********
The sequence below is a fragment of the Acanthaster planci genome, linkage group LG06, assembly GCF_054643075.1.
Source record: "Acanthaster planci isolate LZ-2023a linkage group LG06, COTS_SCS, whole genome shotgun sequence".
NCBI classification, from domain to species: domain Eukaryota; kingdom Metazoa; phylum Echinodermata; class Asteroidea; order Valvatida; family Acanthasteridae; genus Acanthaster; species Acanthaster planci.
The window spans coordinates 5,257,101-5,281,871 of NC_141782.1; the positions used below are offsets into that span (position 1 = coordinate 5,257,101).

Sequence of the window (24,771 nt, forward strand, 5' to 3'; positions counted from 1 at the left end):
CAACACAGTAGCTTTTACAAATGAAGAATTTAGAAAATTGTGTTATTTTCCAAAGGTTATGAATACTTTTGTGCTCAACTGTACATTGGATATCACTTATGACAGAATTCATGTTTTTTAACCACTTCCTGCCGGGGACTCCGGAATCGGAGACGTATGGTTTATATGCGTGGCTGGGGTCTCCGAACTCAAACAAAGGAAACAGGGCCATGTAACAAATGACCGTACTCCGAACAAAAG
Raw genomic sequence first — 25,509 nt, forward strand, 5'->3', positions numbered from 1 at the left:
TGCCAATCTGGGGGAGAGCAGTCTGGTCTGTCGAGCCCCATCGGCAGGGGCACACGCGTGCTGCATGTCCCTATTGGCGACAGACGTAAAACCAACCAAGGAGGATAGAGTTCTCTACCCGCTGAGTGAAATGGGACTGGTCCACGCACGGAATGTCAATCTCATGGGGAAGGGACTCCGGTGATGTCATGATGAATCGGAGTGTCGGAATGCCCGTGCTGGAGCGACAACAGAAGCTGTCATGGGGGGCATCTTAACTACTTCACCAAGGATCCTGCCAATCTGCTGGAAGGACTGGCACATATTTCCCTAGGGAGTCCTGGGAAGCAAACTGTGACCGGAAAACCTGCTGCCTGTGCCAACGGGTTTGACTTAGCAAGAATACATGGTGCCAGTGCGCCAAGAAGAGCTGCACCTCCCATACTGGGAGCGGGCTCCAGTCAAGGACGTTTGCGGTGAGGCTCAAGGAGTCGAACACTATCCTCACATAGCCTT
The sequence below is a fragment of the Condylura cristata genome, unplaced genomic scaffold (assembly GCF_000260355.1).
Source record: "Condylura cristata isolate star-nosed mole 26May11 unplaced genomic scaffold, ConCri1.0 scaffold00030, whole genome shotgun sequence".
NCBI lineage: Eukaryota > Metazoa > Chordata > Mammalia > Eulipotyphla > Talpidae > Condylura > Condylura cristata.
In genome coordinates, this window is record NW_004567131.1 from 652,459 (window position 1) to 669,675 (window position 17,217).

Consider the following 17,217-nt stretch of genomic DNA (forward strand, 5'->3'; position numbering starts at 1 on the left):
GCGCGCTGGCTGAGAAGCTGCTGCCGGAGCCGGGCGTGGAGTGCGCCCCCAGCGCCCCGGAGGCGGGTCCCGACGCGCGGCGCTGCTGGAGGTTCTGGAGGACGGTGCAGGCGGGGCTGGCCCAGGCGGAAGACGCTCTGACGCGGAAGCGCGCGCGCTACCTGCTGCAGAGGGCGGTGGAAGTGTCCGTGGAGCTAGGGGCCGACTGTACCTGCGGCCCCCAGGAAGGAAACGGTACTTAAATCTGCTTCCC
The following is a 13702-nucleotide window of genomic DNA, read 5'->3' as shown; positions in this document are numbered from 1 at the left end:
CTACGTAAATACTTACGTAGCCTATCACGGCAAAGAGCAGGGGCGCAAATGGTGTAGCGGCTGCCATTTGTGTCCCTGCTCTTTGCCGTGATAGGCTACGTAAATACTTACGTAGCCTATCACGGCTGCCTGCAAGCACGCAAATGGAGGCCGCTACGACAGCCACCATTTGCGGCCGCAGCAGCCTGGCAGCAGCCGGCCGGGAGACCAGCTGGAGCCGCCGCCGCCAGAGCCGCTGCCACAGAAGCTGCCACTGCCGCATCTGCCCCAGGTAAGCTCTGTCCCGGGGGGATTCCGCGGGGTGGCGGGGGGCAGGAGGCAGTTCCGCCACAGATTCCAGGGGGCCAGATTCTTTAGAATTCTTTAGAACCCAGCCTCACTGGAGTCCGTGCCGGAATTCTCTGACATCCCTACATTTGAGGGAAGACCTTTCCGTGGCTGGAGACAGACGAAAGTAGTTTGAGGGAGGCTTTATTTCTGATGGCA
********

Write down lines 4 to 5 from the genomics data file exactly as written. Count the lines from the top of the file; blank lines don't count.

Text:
The window spans coordinates 5,257,101-5,281,871 of NC_141782.1; the positions used below are offsets into that span (position 1 = coordinate 5,257,101).

Sequence of the window (24,771 nt, forward strand, 5' to 3'; positions counted from 1 at the left end):